A federal judge in New Jersey on Tuesday tossed out a class-action lawsuit alleging that St. Barnabas Health Care System effectively stole $514 million from hospitals across the country by hogging Medicares pool of outlier payments.
St. Barnabas, a seven-hospital system based in West Orange, N.J., a year ago agreed to pay $265 million to the federal governmentwithout admitting any wrongdoingto settle whistle-blower lawsuits alleging the system inflated charges to sweeten payments between 1995 and 2003.
A week later 162-bed Longmont (Colo.) United Hospital and 48-bed Maine Coast Memorial Hospital, Ellsworth, Maine, filed a lawsuit contending that they and every other hospital that received outlier payments during those years suffered because HHS maintained the funding as a fixed pie while St. Barnabas allegedly took a bigger slice than it deserved.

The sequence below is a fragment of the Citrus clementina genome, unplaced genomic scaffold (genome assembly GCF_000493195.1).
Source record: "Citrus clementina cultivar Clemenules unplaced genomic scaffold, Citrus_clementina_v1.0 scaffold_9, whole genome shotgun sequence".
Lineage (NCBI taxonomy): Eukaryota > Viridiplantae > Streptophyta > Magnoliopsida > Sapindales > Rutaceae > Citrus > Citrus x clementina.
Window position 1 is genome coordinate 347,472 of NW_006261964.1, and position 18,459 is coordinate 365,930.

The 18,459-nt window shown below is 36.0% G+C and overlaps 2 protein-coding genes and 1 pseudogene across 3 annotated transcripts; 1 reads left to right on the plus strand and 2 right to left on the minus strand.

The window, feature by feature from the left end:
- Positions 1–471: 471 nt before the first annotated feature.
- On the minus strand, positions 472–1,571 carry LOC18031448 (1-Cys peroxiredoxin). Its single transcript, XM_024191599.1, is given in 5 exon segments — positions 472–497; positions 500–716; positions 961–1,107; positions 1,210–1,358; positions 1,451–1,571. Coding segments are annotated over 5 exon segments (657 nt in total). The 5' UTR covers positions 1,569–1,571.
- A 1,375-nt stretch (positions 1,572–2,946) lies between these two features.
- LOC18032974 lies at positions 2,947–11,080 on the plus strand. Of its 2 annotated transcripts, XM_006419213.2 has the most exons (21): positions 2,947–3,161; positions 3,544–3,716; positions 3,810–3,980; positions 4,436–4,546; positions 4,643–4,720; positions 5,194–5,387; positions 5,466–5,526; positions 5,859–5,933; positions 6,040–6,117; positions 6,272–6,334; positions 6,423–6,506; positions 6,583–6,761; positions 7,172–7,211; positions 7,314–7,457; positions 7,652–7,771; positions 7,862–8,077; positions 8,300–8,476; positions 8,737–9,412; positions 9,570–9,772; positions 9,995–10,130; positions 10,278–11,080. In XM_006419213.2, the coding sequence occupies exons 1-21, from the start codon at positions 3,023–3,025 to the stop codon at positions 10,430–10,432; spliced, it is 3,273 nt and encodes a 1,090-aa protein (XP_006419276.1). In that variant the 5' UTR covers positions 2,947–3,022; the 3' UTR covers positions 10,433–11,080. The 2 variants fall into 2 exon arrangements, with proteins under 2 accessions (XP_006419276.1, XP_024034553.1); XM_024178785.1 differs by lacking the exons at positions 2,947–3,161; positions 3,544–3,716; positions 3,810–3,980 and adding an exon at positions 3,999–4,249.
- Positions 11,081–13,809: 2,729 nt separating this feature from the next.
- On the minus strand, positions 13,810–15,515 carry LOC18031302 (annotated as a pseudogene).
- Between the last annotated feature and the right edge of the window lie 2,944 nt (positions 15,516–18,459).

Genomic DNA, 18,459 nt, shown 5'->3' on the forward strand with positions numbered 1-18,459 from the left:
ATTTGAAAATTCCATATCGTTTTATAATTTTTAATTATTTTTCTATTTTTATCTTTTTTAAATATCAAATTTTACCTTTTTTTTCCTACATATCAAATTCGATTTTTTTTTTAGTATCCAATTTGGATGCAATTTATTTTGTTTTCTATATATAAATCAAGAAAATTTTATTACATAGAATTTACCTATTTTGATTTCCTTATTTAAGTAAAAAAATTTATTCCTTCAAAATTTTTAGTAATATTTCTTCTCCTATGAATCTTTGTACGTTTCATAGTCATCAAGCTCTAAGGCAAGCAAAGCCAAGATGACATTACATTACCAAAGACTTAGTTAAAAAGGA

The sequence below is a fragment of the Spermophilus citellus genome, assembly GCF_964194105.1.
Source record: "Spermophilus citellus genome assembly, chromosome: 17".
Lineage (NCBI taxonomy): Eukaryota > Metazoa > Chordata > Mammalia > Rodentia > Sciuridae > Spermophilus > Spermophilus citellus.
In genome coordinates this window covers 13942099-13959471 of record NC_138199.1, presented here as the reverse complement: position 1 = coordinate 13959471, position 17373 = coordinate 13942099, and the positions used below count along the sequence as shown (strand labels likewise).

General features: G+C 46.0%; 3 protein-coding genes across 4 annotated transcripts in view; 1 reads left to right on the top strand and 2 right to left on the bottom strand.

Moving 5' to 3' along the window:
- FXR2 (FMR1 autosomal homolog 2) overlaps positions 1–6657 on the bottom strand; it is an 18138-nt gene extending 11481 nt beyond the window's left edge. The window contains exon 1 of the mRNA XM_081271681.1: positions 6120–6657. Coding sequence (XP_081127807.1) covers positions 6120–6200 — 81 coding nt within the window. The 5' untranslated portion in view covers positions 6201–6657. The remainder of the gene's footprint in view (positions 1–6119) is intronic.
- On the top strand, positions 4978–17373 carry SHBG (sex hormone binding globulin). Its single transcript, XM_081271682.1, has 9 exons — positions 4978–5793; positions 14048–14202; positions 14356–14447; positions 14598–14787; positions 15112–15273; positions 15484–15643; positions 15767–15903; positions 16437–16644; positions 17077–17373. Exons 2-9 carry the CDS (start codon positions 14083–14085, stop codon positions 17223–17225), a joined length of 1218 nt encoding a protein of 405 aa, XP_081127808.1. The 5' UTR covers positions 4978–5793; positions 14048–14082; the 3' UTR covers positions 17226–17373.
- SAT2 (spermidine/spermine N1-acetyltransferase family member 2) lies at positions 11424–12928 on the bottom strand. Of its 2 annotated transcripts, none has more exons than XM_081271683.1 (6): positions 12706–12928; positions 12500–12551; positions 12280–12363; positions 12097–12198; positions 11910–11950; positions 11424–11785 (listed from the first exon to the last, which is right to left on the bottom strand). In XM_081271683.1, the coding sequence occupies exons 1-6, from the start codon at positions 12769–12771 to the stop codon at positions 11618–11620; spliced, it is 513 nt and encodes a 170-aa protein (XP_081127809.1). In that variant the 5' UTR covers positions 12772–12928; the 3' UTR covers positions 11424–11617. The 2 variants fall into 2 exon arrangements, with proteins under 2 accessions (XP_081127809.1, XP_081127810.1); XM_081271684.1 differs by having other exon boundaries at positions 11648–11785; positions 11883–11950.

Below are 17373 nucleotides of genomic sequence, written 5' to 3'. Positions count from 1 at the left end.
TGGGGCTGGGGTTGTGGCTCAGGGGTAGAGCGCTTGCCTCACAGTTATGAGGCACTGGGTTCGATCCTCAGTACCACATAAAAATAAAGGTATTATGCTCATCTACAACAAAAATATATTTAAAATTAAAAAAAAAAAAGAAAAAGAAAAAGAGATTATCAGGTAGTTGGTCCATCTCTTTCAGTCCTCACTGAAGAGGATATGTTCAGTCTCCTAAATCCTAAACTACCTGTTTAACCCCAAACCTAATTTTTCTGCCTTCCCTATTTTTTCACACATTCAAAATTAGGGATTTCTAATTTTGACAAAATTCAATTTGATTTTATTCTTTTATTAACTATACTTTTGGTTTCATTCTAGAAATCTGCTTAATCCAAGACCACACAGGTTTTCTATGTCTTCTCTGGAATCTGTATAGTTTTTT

Judge Dennis Cavanaugh of the U.S. District Court in Newark found that the hospitals suffered no direct injury.
This decision is very gratifying and a positive development for the St. Barnabas Health Care System, Ellen Greene, a St. Barnabas spokeswoman, said in a written statement.
The plaintiffs lawyer, Hal Hirsch of Greenberg Traurig in New York, said he would appeal the decision.
If you have a gun and you pull a trigger, the bullet can go through the government and hit the hospitalsits just that simple, Hirsch said. Hes saying they get no recovery? It doesnt work that way.
Hirsch also is counsel on a lawsuit in Florida making the same claim against Tenet Healthcare Corp., which agreed to pay $788 million to settle similar allegations in a multipronged agreement with the Justice Department in June 2006. In December a federal judge in Miami declined to grant class-action status to the case, brought by 380-bed Boca Raton Community Hospital. -- by Gregg Blesch